Author: Elizabeth Matsangou
13 Feb 2015
Hilton Worldwide has completed the sale of the iconic Waldorf Astoria hotel in New York to China-based insurance firm, Anbang Insurance, in the most expensive sale of a US hotel to date.
Hilton plans to use the revenue of the sale to add landmark properties across five of its key resorts and urban locations in the US, namely in Orlando, Key West and San Francisco. The purchase agreements, which have already been signed, will leave $100m for further investment due to be made by the hotel chain this year.
Hilton plans to use the revenue of the sale to add landmark properties across five of its key resorts and urban locations
This purchase marks the second acquisition of its kind this week; on Monday, Beijing counterpart, Sunshine Insurance Group, announced that it will buy the Baccarat Hotel New York for $230m. Both deals highlight the growing trend of Chinese investment into foreign property, particularly hotels. According to management firm JLL, Chinese investment into foreign commercial real estate increased by 46 percent to $11.2bn in 2014 from the previous year.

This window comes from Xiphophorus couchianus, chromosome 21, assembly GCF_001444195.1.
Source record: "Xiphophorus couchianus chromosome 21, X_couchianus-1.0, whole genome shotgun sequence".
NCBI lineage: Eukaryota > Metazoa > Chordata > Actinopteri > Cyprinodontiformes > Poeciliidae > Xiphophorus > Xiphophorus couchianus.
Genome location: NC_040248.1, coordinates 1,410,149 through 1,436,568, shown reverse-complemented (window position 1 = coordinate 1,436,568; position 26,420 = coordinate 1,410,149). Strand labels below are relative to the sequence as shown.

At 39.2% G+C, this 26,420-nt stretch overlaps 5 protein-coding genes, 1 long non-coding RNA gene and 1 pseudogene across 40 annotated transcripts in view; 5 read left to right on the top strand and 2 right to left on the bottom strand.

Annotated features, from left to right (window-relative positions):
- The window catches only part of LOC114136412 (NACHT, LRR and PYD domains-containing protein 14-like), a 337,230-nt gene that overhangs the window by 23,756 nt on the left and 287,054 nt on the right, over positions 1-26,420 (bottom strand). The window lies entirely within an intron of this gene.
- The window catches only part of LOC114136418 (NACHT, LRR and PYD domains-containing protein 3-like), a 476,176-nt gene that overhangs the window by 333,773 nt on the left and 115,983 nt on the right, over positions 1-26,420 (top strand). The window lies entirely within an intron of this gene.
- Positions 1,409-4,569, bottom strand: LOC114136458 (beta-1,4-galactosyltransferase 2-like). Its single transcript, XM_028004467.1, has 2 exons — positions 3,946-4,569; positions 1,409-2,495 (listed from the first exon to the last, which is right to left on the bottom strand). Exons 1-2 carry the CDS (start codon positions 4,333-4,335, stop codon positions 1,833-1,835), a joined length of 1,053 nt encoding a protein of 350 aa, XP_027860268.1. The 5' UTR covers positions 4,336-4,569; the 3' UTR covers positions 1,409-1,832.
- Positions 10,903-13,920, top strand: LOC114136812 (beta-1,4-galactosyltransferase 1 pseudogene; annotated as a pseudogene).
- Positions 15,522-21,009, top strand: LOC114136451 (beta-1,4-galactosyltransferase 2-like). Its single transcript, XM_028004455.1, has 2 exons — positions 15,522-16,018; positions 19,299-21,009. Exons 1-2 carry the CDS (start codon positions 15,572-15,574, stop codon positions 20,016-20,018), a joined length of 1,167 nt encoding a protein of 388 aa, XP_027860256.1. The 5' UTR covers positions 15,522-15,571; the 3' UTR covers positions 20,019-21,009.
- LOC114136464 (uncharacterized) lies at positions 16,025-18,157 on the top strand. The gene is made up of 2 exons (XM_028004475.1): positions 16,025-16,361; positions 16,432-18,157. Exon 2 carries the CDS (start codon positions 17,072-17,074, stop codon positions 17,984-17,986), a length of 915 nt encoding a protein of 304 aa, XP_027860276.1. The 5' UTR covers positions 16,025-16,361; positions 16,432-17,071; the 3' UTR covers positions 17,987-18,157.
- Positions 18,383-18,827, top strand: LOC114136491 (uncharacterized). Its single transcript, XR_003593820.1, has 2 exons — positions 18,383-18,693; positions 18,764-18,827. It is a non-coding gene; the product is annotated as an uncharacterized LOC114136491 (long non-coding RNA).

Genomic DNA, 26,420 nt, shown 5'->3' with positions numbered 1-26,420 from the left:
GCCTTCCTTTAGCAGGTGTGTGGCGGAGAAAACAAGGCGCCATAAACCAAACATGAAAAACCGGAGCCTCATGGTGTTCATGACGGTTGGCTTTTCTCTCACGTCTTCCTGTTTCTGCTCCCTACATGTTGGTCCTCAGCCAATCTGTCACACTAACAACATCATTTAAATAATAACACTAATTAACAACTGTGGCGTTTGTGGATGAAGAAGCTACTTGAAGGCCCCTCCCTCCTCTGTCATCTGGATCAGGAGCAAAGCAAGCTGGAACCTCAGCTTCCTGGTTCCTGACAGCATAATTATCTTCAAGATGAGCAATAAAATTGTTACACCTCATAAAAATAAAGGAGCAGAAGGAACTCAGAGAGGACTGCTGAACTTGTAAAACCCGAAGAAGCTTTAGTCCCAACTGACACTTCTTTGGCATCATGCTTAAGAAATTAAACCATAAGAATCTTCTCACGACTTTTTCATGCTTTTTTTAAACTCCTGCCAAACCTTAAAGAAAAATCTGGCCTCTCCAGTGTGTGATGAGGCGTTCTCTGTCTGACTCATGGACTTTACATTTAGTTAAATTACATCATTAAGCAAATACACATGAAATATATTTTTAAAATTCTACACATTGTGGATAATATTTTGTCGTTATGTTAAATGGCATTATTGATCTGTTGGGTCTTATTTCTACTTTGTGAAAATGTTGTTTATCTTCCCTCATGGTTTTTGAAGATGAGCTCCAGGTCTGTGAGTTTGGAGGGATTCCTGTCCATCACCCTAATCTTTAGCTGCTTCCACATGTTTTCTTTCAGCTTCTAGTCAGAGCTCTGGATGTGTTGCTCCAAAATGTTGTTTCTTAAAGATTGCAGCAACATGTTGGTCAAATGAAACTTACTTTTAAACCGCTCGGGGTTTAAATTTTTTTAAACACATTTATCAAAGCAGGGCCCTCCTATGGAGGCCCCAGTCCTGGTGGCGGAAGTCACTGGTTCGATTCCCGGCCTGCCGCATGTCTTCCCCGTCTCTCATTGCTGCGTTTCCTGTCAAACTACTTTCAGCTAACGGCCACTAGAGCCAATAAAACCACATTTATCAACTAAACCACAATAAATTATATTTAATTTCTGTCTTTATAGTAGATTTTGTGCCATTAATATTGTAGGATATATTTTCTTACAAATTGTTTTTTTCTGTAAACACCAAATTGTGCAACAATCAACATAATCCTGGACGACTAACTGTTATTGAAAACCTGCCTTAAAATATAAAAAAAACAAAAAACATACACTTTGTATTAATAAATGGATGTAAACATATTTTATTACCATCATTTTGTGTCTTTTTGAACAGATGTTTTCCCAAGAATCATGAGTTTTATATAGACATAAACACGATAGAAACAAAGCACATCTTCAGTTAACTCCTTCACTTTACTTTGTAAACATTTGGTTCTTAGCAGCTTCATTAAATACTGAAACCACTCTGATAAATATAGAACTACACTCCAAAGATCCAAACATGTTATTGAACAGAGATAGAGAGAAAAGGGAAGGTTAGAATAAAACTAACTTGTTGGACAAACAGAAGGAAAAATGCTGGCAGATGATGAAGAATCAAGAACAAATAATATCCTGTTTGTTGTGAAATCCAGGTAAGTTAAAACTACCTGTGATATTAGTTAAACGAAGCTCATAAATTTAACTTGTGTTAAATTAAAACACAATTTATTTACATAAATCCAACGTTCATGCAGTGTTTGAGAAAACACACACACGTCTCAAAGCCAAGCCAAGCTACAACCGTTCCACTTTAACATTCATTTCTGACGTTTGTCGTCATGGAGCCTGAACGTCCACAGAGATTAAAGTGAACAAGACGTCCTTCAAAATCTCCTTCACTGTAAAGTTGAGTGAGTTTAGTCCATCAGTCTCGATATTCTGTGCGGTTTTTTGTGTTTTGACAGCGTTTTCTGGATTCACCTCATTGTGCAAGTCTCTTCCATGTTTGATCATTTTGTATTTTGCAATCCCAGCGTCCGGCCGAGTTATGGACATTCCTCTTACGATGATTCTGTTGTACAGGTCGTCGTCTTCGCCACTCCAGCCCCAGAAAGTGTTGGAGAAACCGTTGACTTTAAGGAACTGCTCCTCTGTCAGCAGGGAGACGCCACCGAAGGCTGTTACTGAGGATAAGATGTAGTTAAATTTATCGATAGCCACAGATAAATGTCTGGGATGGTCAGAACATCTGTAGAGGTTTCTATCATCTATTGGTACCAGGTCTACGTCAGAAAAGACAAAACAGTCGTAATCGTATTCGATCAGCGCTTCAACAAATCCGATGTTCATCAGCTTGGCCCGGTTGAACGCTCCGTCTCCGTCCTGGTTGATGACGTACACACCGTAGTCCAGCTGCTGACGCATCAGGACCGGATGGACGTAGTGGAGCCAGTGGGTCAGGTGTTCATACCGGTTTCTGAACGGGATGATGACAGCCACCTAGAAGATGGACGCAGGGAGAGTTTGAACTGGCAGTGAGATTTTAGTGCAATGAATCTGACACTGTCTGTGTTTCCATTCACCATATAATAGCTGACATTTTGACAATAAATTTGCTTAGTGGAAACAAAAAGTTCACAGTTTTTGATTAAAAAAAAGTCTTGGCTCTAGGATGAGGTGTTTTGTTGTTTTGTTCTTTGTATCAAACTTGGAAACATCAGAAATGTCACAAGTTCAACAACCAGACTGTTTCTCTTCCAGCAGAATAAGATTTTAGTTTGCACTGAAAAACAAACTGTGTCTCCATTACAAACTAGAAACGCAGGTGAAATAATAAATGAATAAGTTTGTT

Amid the current depreciation of the property market in China and the economy’s slowdown, real estate groups have begun to diversify their portfolios and invest further afield. In regards to the global hotel industry, other cities of choice for Chinese investment include San Francisco, Los Angeles and Seattle, as well as London, Paris and Sydney.
The largest real estate group in China, the Dalian Wanda Group, has been a leader in this trend, with plans for multi-billion dollar investments in Chicago, Madrid and London. Last August, the group outbid a dozen other hopeful buyers to purchase a $1.2bn plot of land in Beverley Hills which is ripe for development.
Increased foreign investment aboard is a natural by-product of China’s rapid economic growth in the past decade. Given slowing growth in both China and the world economy, this pattern is set to continue as Chinese firms continue to spread their reach across the globe.